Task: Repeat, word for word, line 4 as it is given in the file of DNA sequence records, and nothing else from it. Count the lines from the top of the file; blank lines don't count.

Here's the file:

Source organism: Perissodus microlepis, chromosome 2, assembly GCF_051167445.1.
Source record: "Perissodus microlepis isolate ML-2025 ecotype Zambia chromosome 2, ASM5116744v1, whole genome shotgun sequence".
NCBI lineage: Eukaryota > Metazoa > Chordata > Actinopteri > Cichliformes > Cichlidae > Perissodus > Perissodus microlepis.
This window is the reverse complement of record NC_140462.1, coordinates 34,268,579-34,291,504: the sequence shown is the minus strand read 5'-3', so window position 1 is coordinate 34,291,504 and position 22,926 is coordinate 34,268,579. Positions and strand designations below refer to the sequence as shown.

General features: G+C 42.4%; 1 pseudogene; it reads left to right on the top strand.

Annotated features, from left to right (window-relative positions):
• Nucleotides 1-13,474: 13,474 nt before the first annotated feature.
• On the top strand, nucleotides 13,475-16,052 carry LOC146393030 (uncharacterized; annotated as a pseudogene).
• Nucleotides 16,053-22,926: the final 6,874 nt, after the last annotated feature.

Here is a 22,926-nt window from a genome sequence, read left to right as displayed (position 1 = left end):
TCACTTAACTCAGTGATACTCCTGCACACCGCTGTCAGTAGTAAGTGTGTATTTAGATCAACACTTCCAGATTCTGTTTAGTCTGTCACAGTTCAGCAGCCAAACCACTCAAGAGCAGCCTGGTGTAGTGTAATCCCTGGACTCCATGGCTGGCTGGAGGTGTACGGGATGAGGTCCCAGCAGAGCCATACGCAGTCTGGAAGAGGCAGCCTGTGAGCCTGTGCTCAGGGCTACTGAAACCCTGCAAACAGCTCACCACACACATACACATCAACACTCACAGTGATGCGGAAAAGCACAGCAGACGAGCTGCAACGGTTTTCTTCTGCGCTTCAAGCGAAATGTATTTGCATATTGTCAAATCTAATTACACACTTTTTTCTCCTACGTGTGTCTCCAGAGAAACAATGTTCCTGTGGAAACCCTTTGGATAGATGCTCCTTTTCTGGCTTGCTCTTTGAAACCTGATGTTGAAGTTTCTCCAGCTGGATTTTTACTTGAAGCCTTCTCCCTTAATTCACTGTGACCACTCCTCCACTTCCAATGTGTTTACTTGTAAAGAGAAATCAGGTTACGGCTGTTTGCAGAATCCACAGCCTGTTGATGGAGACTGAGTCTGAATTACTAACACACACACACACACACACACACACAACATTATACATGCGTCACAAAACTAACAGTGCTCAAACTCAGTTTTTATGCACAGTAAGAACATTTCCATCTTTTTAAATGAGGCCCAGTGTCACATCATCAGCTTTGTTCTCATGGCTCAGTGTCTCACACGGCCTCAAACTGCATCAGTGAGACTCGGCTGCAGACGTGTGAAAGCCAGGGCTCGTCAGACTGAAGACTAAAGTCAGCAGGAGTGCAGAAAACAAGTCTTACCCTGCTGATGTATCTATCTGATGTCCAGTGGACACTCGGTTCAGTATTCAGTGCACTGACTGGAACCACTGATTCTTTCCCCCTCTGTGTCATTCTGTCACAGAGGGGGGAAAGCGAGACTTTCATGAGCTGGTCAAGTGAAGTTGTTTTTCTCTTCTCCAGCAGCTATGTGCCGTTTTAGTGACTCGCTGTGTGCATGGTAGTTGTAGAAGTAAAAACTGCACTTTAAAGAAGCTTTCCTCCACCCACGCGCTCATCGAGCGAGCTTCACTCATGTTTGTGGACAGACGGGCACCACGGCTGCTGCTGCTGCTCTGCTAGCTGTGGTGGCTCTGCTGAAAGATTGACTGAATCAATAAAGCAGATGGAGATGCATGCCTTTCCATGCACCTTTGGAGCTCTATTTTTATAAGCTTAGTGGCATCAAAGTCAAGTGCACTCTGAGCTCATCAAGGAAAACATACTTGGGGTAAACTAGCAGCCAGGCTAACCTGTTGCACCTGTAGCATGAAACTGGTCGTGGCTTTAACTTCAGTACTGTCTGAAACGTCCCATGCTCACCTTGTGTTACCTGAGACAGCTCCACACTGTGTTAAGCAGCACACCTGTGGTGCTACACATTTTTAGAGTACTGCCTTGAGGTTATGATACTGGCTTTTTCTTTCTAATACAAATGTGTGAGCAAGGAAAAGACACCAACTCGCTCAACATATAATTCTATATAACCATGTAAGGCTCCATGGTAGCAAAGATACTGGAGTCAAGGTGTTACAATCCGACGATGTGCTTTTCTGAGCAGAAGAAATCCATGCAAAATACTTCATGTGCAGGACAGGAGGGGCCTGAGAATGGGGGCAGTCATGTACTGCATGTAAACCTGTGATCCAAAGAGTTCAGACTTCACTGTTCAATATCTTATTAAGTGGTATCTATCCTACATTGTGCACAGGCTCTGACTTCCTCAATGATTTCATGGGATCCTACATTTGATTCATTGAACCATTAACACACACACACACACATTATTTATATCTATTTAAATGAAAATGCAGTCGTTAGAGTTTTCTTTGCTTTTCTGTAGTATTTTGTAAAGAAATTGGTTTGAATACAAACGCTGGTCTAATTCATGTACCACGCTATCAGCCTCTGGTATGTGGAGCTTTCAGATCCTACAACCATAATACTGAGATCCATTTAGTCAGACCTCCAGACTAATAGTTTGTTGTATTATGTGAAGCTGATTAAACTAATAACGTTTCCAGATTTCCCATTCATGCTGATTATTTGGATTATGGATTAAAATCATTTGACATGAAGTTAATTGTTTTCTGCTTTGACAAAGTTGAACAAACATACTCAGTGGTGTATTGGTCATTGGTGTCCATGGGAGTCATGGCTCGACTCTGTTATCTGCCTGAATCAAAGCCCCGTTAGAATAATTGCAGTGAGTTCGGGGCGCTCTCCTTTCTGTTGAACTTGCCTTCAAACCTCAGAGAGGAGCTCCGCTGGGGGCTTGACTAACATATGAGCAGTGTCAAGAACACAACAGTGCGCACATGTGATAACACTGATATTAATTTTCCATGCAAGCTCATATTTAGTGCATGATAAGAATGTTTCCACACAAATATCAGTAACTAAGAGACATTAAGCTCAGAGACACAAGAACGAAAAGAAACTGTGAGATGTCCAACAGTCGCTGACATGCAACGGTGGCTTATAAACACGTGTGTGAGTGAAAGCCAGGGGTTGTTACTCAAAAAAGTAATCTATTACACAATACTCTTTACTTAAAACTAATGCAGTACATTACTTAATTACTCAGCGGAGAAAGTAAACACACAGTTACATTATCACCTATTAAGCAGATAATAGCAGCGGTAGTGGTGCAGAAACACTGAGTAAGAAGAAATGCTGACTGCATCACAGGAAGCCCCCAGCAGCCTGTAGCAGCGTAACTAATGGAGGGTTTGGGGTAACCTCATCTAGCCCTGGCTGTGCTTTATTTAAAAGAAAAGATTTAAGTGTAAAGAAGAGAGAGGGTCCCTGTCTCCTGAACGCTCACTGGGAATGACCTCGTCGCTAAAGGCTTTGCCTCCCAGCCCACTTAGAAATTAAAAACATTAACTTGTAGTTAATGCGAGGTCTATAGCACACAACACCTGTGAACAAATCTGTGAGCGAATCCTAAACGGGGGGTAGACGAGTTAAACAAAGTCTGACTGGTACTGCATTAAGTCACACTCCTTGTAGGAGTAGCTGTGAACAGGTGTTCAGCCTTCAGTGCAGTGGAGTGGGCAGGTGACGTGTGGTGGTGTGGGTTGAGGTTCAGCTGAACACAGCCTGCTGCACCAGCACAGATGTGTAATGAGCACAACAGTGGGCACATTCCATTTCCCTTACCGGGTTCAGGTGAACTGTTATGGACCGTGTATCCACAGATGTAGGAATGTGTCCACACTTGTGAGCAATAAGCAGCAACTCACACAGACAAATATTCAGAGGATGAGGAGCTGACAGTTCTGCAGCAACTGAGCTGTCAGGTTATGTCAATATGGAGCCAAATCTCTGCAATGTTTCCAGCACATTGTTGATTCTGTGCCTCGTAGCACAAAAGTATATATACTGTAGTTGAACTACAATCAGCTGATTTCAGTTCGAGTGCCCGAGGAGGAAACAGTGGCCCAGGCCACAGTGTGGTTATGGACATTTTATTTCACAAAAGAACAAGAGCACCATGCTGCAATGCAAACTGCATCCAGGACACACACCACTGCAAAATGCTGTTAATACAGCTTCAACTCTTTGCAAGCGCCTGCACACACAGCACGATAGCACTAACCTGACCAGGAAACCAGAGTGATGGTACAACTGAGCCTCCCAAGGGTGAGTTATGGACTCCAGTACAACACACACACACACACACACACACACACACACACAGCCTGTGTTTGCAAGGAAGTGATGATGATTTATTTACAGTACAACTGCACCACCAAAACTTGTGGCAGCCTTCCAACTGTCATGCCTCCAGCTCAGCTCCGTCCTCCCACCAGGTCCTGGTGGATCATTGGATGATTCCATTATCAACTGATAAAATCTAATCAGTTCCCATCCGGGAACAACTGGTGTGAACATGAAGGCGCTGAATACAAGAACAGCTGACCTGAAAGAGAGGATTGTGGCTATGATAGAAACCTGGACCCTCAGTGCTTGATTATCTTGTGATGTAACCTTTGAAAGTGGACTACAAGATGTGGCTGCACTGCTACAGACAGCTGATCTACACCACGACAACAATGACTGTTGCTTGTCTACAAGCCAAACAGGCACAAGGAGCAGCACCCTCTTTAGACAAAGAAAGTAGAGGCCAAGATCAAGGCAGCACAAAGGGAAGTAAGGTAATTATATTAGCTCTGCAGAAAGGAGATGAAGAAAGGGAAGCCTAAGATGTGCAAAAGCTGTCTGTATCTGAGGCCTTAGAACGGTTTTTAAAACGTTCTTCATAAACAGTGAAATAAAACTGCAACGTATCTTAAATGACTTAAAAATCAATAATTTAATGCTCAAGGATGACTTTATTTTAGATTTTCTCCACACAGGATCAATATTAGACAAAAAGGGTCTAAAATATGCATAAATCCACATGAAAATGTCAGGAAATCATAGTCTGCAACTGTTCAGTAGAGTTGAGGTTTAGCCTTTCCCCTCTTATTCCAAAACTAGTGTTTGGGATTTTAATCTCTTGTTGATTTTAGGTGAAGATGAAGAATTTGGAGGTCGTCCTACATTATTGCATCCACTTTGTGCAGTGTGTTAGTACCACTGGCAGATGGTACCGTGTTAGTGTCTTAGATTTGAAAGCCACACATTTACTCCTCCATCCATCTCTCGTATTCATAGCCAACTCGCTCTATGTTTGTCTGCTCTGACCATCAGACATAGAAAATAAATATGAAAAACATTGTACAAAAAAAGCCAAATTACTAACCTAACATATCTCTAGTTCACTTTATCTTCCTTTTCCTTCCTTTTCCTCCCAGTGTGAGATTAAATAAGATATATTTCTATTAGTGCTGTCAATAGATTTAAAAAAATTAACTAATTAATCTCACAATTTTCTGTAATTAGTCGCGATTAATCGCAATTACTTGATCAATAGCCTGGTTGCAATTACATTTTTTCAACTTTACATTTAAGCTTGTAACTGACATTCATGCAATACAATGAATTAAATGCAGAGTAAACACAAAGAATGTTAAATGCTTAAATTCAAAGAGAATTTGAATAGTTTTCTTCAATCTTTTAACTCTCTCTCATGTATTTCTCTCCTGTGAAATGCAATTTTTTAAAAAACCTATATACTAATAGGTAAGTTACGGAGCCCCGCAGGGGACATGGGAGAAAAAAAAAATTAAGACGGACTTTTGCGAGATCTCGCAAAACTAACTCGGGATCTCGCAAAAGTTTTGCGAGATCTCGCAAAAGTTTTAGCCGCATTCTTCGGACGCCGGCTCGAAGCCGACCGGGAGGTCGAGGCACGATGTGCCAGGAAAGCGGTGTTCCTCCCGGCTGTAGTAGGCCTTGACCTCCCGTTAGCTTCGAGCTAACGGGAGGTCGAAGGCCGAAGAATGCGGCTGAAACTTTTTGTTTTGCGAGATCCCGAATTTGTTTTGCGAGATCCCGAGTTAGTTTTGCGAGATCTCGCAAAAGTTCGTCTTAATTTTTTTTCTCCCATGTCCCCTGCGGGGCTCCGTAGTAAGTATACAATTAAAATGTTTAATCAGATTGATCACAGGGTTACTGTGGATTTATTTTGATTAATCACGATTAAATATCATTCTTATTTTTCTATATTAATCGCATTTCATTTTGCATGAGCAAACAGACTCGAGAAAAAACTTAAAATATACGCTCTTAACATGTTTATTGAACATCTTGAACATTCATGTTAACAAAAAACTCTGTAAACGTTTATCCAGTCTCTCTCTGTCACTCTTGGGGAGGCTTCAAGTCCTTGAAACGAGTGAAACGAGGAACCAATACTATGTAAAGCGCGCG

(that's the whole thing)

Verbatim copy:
This window is the reverse complement of record NC_140462.1, coordinates 34,268,579-34,291,504: the sequence shown is the minus strand read 5'-3', so window position 1 is coordinate 34,291,504 and position 22,926 is coordinate 34,268,579. Positions and strand designations below refer to the sequence as shown.